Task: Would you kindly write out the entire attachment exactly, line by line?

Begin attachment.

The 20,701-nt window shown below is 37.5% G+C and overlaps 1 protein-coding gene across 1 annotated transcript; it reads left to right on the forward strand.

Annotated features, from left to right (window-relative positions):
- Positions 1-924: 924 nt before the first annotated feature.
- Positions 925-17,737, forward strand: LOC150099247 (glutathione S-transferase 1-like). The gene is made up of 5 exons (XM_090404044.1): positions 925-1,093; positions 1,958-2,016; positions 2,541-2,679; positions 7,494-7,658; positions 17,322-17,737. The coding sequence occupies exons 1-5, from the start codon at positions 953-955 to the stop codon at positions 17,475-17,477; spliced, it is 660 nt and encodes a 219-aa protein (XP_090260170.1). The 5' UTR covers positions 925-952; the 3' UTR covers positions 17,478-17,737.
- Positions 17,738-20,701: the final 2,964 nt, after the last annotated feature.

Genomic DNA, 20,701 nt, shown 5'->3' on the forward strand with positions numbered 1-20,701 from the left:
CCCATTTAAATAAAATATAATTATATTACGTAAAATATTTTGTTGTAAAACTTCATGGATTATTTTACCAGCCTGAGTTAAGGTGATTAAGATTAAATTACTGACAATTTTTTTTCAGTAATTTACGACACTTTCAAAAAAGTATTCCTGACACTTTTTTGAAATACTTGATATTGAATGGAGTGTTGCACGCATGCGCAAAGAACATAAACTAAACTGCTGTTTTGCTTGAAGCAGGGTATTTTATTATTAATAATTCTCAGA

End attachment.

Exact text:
The 20,701-nt window shown below is 37.5% G+C and overlaps 1 protein-coding gene across 1 annotated transcript; it reads left to right on the forward strand.

Annotated features, from left to right (window-relative positions):
- Positions 1-924: 924 nt before the first annotated feature.
- Positions 925-17,737, forward strand: LOC150099247 (glutathione S-transferase 1-like). The gene is made up of 5 exons (XM_090404044.1): positions 925-1,093; positions 1,958-2,016; positions 2,541-2,679; positions 7,494-7,658; positions 17,322-17,737. The coding sequence occupies exons 1-5, from the start codon at positions 953-955 to the stop codon at positions 17,475-17,477; spliced, it is 660 nt and encodes a 219-aa protein (XP_090260170.1). The 5' UTR covers positions 925-952; the 3' UTR covers positions 17,478-17,737.
- Positions 17,738-20,701: the final 2,964 nt, after the last annotated feature.

Genomic DNA, 20,701 nt, shown 5'->3' on the forward strand with positions numbered 1-20,701 from the left:
CCCATTTAAATAAAATATAATTATATTACGTAAAATATTTTGTTGTAAAACTTCATGGATTATTTTACCAGCCTGAGTTAAGGTGATTAAGATTAAATTACTGACAATTTTTTTTCAGTAATTTACGACACTTTCAAAAAAGTATTCCTGACACTTTTTTGAAATACTTGATATTGAATGGAGTGTTGCACGCATGCGCAAAGAACATAAACTAAACTGCTGTTTTGCTTGAAGCAGGGTATTTTATTATTAATAATTCTCAGA